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Tag Archives for " ePrivacy "

EU Advocate General Issues Opinion on Consent for Cookies and Intersection with the GDPR

On March 21, 2019, Advocate General Szpunar released his opinion in the Planet49 case, currently pending before the Court of Justice of the European Union (CJEU). The case centers on the use of consent for the processing of personal data and consent for the use of cookies.

In the Advocate General’s view, the pre-ticked box for cookies does not provide a valid active consent under the GDPR nor under the ePrivacy Directive. Moreover, he considers that the ePrivacy Directive’s consent requirement for cookies applies irrespective of whether the collected data qualify as personal data.

Source: EU Advocate General Issues Opinion on Consent for Cookies and Intersection with the GDPR

e-Privacy breaches can rise GDPR fines

Businesses face higher fines if their processing of personal data is found to breach both the General Data Protection Regulation (GDPR) and EU ‘e-Privacy’ rules, according to a new opinion issued by the European Data Protection Board (EDPB).

The EDPB’s opinion, issued earlier this month, concerns the interplay between the e-Privacy Directive and the GDPR.

Full article: GDPR: ‘e-Privacy’ breaches can be factored into fines

EDPB clarifies the interaction between the GDPR and ePrivacy Directive

The European Data Protection Board (EDPB) met for their eighth plenary session on 12 and 13 March 2019. On the session EDPB adopted:

During session EDPS also adopted:

What happens to ePrivacy under the Romanian presidency?

What chance does the ePrivacy Regulation have of getting anywhere during the first half of this year?

As the first month of the Romanian presidency of the Council draws to a close and as elections for the next European Parliament loom, the outlook is not good.

Full article: What happens to ePrivacy under the Romanian presidency?

New European Electronic Communications Code means the application of the ePrivacy Directive to OTTs

The ePrivacy Directive (formally ‘Directive 2002/58/EC’) establishes specific rules on privacy for the electronic communications sector, such as limiting the use of traffic and location data and prohibiting listening to communications.

As of Dec. 21, 2020, the obligations of the current ePrivacy Directive will apply to instant messaging applications, email, internet phone calls and personal messaging provided through social media — collectively, over-the-top services — in addition to traditional telecom providers.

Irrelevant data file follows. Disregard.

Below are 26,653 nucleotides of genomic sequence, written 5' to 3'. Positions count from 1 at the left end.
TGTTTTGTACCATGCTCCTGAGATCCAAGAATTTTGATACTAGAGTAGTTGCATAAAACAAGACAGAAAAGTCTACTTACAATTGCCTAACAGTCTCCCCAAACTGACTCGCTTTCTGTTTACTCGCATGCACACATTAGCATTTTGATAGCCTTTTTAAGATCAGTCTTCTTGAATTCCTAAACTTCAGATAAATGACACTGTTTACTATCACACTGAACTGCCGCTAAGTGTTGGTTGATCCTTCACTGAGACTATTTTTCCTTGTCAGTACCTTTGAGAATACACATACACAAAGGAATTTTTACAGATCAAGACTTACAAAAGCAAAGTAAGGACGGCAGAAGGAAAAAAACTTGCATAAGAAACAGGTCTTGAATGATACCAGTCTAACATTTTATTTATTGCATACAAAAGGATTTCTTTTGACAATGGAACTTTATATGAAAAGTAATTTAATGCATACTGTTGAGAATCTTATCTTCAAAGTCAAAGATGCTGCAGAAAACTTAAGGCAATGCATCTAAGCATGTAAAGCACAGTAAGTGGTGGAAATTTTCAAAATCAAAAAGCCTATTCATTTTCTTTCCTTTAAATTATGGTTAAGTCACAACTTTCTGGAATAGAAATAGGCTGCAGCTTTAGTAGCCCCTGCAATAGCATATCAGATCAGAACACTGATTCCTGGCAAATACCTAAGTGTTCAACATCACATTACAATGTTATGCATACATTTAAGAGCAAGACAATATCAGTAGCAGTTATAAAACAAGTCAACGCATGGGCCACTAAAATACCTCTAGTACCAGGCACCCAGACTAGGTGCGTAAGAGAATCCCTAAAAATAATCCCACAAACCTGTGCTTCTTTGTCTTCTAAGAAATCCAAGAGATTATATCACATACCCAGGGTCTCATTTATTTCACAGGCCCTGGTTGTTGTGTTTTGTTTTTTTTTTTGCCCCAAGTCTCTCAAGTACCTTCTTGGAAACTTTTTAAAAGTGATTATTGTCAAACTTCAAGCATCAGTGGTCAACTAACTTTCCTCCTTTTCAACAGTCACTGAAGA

Full article: New European Electronic Communications Code means the application of the ePrivacy Directive to OTTs

EU e-Privacy reforms hit stalemate

EU countries cannot agree on the wording of the planned new e-Privacy Regulation, causing the proposed reforms to be watered down. The lack of consensus was acknowledged in a progress report published last week by the Council of Ministers on the work it has been carrying out on the reforms.

Full article: EU e-Privacy reforms hit stalemate

EU e-Privacy reforms hit stalemate

EU countries cannot agree on the wording of the planned new e-Privacy Regulation, causing the proposed reforms to be watered down.

The lack of consensus was acknowledged in a progress report published last week by the Council of Ministers on the work it has been carrying out on the reforms.

Full article: EU e-Privacy reforms hit stalemate

CIPL Publishes Legal Note on the ePrivacy Regulation and the EU Charter of Fundamental Rights

On November 12, 2018, the Centre for Information Policy Leadership (“CIPL”) at Hunton Andrews Kurth LLP published a legal note on the ePrivacy Regulation and the EU Charter of Fundamental Rights. The note contributes to an important and recurring legal discussion on the proposed ePrivacy Regulation.

The proposal aims to protect the confidentiality of communications, and in particular addresses the confidentiality of content data and metadata of individuals and legal persons, implementing Article 7 of the EU Fundamental Rights Charter (“right to privacy”). In contrast, the GDPR implements Article 8 of the Charter (“right to data protection”).

Full article: CIPL Publishes Legal Note on the ePrivacy Regulation and the EU Charter of Fundamental Rights

Dangerous loophole to the GDPR in the ePrivacy proposal

Is tracking an essential element of every internet service financed by ads? By allowing service providers to install advertising cookies ‘without users’ consent,’ the latest version of the ePrivacy regulation creates a dangerous loophole to the high standards established by the GDPR.

Full article: Dangerous loophole to the GDPR in the ePrivacy proposal

What happens to ad tech post-GDPR?

The central issue seems to center around whether ad tech can continue to operate as it has before the EU shifted its legal landscape on data protection and privacy, or if it will have to shift to a new model in order to be compliant. And while the General Data Protection Regulation is the immediate concern given its loom, there’s even more concern industry-wide with the to-be-finalized ePrivacy Regulation, which is still being negotiated by EU government, but which threatens to place an even heavier emphasis on consent for legal processing of personal data, casting a wider net than the GDPR.

Full article: No, seriously: What happens to ad tech post-GDPR?

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